For a multiantigen quantitative diagnostic test, specifically the inclusion of OspC could allow for improved sensitivity in the localized phase and that of OspA has the potential to alert a physician about the possibility of development of late arthritis. Detection of OppA-2 increases in antibody levels posttreatment may be a sign of persistent spirochetes or recrudescence as all three treated animals in the strain B31-inoculated experimental group had indications of persistent B. burgdorferi infection (15). The early (~4 weeks p.i.) and strong response to DbpA by a majority of animals indicates that DbpA may also lend diagnostic value to a multiplex test. Observation of dynamic longitudinal responses to various antigens over time may provide insight for optimal diagnostic antigen combination in developing diagnostic tests for other infections with pathogens that possess multiple candidate diagnostic antigens.


This work was supported by a TNPRC Pilot Study Grant (M.E.E.), NIAID grant R01-AI042352 (M.T.P.), and NCRR grant RR00164.

We thank Lisa Bowers for technical assistance.


Published ahead of print 20 June 2012


1. Aguero-Rosenfeld M, et al. 1996. Evolution of the serologic response to Borrelia burgdorferi in treated patients with culture-confirmed erythema migrans. J. Clin. Microbiol. 34:1–9 [PMC free article] [PubMed]
2. Aguero-Rosenfeld ME, Wang G, Schwartz I, Wormser GP. 2005. Diagnosis of Lyme borreliosis. Clin. Microbiol. Rev. 18:484–509 [PMC free article] [PubMed]
3. Akin E, McHugh GL, Flavell RA, Fikrig E, Steere AC. 1999. The immunoglobulin (IgG) antibody response to OspA and OspB correlates with severe and prolonged Lyme arthritis and the IgG response to P35 correlates with mild and brief arthritis. Infect. Immun. 67:173–181 [PMC free article] [PubMed]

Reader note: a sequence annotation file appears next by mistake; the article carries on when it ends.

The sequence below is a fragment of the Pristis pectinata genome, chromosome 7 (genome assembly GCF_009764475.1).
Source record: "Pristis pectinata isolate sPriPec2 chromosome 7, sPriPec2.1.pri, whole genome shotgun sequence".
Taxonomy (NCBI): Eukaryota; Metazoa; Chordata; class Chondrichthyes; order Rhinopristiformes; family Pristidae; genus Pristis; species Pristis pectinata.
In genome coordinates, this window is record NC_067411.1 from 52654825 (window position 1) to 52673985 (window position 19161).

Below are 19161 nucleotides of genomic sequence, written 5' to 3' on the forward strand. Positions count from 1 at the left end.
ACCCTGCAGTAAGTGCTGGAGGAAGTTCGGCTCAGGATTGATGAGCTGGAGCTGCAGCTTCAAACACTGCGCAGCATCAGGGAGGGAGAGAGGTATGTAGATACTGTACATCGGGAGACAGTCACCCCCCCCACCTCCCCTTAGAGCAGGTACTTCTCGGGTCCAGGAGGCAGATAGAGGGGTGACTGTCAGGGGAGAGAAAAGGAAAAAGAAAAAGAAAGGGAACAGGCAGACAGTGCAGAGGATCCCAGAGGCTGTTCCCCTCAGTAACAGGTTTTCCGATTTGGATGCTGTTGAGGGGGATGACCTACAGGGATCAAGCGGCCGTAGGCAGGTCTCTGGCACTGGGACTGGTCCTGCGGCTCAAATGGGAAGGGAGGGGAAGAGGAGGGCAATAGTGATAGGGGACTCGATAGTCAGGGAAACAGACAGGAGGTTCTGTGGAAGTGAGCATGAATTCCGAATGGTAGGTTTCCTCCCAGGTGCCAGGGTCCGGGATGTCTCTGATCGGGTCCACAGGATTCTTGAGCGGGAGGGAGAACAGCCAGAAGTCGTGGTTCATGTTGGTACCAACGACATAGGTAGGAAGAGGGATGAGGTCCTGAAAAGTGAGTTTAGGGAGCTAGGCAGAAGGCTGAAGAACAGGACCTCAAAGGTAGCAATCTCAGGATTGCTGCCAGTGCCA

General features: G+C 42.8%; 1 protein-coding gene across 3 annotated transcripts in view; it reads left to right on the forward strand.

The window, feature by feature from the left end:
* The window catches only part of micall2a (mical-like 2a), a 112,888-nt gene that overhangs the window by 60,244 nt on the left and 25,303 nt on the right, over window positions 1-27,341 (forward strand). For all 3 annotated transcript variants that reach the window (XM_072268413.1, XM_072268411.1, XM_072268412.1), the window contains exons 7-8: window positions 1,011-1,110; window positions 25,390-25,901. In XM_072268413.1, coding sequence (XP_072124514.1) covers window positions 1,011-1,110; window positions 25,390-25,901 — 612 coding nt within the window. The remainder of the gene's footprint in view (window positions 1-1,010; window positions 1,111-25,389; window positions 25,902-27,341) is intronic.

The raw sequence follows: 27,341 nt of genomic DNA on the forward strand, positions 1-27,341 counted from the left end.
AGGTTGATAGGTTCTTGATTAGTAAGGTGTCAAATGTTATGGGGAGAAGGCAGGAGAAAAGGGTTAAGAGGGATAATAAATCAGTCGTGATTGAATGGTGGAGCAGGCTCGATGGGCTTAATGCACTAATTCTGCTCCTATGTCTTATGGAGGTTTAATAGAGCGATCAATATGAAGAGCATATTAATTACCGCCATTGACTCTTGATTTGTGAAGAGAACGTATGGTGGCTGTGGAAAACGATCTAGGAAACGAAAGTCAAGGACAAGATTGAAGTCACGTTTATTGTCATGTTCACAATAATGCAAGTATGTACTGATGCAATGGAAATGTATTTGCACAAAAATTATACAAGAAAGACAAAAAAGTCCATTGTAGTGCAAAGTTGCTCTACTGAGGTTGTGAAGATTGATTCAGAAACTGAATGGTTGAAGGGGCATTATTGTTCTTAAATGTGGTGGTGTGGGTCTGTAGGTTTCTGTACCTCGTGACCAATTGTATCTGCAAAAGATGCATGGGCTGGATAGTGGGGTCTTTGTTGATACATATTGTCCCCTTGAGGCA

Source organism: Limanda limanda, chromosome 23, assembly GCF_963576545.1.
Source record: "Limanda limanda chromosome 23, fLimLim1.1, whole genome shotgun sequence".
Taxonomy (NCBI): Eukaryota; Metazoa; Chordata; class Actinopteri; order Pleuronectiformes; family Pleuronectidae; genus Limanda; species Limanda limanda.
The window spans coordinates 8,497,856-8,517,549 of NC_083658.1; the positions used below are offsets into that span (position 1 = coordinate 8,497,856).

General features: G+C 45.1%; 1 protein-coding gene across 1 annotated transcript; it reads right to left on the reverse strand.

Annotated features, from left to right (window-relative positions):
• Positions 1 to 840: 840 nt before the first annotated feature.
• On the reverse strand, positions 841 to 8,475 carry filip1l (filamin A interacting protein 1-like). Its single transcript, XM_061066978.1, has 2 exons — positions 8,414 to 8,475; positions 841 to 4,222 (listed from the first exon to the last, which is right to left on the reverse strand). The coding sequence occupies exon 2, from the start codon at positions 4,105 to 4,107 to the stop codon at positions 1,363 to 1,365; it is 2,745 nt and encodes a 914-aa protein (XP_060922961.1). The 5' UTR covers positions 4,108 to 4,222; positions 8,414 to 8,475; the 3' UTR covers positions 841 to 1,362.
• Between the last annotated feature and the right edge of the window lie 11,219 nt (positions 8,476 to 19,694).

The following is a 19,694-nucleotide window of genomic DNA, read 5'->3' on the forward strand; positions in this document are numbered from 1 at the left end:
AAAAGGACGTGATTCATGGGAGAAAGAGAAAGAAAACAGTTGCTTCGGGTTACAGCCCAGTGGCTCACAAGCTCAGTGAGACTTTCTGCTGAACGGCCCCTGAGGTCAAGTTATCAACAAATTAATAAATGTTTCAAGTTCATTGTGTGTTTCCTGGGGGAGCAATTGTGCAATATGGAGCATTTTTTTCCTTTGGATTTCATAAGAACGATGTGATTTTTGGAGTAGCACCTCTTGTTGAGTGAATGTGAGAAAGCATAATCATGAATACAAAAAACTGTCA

4. Asch ES, Bujak DI, Weiss M, Peterson MG, Weinstein A. 1994. Lyme disease: an infectious and postinfectious syndrome. J. Rheumatol. 21:454–461 [PubMed]
5. Bacon RM, et al. 2003. Serodiagnosis of Lyme disease by kinetic enzyme-linked immunosorbent assay using recombinant VlsE1 or peptide antigens of Borrelia burgdorferi compared with 2-tiered testing using whole-cell lysates. J. Infect. Dis. 187:1187–1199 [PubMed]
6. Bacon RM, Kugeler KJ, Mead PS. 2008. Surveillance for Lyme disease–United States, 1992–2006. MMWR Surveill Summ. 57:1–9 [PubMed]
7. Barbour AG, et al. 2008. A genome-wide proteome array reveals a limited set of immunogens in natural infections of humans and white-footed mice with Borrelia burgdorferi. Infect. Immun. 76:3374–3389 [PMC free article] [PubMed]